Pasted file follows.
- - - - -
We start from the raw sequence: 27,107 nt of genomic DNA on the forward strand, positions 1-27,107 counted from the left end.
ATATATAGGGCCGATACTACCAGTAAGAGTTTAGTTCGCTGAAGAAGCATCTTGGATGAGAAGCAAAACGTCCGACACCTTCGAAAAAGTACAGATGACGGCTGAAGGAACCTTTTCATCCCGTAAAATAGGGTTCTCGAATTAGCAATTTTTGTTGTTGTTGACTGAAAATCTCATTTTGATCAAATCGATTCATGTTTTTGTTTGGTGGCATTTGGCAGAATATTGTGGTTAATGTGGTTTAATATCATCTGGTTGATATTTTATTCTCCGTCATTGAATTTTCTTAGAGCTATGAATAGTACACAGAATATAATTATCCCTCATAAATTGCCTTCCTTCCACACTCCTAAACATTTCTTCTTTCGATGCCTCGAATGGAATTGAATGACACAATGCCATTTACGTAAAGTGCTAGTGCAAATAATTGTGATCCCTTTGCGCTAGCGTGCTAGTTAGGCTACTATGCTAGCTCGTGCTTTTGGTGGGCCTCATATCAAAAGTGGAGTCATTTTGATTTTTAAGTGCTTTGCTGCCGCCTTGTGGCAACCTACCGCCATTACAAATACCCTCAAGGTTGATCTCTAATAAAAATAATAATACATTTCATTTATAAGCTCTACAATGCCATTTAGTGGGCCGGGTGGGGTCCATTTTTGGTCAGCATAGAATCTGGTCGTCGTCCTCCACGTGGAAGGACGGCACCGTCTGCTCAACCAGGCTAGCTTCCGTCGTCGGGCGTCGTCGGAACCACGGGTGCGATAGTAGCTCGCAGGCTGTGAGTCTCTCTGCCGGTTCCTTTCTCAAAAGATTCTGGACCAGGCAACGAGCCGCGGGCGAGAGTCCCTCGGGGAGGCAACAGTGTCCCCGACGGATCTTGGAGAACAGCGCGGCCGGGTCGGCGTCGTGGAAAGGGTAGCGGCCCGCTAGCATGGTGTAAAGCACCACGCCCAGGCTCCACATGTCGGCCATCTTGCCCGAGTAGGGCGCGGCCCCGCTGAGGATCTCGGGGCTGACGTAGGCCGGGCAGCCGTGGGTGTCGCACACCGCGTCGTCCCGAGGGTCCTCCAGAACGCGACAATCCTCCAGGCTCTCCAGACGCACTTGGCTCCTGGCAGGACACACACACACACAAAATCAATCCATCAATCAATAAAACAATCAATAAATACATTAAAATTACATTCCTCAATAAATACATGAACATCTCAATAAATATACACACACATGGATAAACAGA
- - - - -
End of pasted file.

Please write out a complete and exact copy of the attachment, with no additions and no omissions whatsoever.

We start from the raw sequence: 27,107 nt of genomic DNA on the forward strand, positions 1-27,107 counted from the left end.
ATATATAGGGCCGATACTACCAGTAAGAGTTTAGTTCGCTGAAGAAGCATCTTGGATGAGAAGCAAAACGTCCGACACCTTCGAAAAAGTACAGATGACGGCTGAAGGAACCTTTTCATCCCGTAAAATAGGGTTCTCGAATTAGCAATTTTTGTTGTTGTTGACTGAAAATCTCATTTTGATCAAATCGATTCATGTTTTTGTTTGGTGGCATTTGGCAGAATATTGTGGTTAATGTGGTTTAATATCATCTGGTTGATATTTTATTCTCCGTCATTGAATTTTCTTAGAGCTATGAATAGTACACAGAATATAATTATCCCTCATAAATTGCCTTCCTTCCACACTCCTAAACATTTCTTCTTTCGATGCCTCGAATGGAATTGAATGACACAATGCCATTTACGTAAAGTGCTAGTGCAAATAATTGTGATCCCTTTGCGCTAGCGTGCTAGTTAGGCTACTATGCTAGCTCGTGCTTTTGGTGGGCCTCATATCAAAAGTGGAGTCATTTTGATTTTTAAGTGCTTTGCTGCCGCCTTGTGGCAACCTACCGCCATTACAAATACCCTCAAGGTTGATCTCTAATAAAAATAATAATACATTTCATTTATAAGCTCTACAATGCCATTTAGTGGGCCGGGTGGGGTCCATTTTTGGTCAGCATAGAATCTGGTCGTCGTCCTCCACGTGGAAGGACGGCACCGTCTGCTCAACCAGGCTAGCTTCCGTCGTCGGGCGTCGTCGGAACCACGGGTGCGATAGTAGCTCGCAGGCTGTGAGTCTCTCTGCCGGTTCCTTTCTCAAAAGATTCTGGACCAGGCAACGAGCCGCGGGCGAGAGTCCCTCGGGGAGGCAACAGTGTCCCCGACGGATCTTGGAGAACAGCGCGGCCGGGTCGGCGTCGTGGAAAGGGTAGCGGCCCGCTAGCATGGTGTAAAGCACCACGCCCAGGCTCCACATGTCGGCCATCTTGCCCGAGTAGGGCGCGGCCCCGCTGAGGATCTCGGGGCTGACGTAGGCCGGGCAGCCGTGGGTGTCGCACACCGCGTCGTCCCGAGGGTCCTCCAGAACGCGACAATCCTCCAGGCTCTCCAGACGCACTTGGCTCCTGGCAGGACACACACACACACAAAATCAATCCATCAATCAATAAAACAATCAATAAATACATTAAAATTACATTCCTCAATAAATACATGAACATCTCAATAAATATACACACACATGGATAAACAGA